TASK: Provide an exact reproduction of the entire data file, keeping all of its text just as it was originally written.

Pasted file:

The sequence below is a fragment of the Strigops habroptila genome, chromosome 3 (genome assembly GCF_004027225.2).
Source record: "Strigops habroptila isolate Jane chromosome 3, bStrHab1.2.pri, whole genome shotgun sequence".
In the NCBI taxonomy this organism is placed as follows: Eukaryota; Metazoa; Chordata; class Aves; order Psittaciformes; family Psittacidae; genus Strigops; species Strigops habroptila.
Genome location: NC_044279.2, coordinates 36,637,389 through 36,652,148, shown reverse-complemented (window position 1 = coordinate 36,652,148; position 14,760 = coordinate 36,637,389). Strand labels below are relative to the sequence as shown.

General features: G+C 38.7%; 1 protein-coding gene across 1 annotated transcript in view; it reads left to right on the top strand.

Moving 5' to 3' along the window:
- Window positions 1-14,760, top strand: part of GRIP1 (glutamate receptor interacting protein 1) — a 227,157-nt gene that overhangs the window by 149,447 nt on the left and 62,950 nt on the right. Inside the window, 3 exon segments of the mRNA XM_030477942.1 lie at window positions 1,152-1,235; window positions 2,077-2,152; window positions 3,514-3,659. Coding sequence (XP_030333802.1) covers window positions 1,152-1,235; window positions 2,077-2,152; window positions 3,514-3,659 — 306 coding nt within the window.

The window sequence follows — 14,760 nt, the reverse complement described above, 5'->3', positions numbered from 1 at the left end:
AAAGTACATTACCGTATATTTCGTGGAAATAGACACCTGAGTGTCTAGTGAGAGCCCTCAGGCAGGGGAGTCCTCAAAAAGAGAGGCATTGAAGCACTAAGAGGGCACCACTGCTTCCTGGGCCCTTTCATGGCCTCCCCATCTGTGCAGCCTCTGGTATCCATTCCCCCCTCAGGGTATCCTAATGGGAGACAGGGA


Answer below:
The sequence below is a fragment of the Strigops habroptila genome, chromosome 3 (genome assembly GCF_004027225.2).
Source record: "Strigops habroptila isolate Jane chromosome 3, bStrHab1.2.pri, whole genome shotgun sequence".
In the NCBI taxonomy this organism is placed as follows: Eukaryota; Metazoa; Chordata; class Aves; order Psittaciformes; family Psittacidae; genus Strigops; species Strigops habroptila.
Genome location: NC_044279.2, coordinates 36,637,389 through 36,652,148, shown reverse-complemented (window position 1 = coordinate 36,652,148; position 14,760 = coordinate 36,637,389). Strand labels below are relative to the sequence as shown.

General features: G+C 38.7%; 1 protein-coding gene across 1 annotated transcript in view; it reads left to right on the top strand.

Moving 5' to 3' along the window:
- Window positions 1-14,760, top strand: part of GRIP1 (glutamate receptor interacting protein 1) — a 227,157-nt gene that overhangs the window by 149,447 nt on the left and 62,950 nt on the right. Inside the window, 3 exon segments of the mRNA XM_030477942.1 lie at window positions 1,152-1,235; window positions 2,077-2,152; window positions 3,514-3,659. Coding sequence (XP_030333802.1) covers window positions 1,152-1,235; window positions 2,077-2,152; window positions 3,514-3,659 — 306 coding nt within the window.

The window sequence follows — 14,760 nt, the reverse complement described above, 5'->3', positions numbered from 1 at the left end:
AAAGTACATTACCGTATATTTCGTGGAAATAGACACCTGAGTGTCTAGTGAGAGCCCTCAGGCAGGGGAGTCCTCAAAAAGAGAGGCATTGAAGCACTAAGAGGGCACCACTGCTTCCTGGGCCCTTTCATGGCCTCCCCATCTGTGCAGCCTCTGGTATCCATTCCCCCCTCAGGGTATCCTAATGGGAGACAGGGA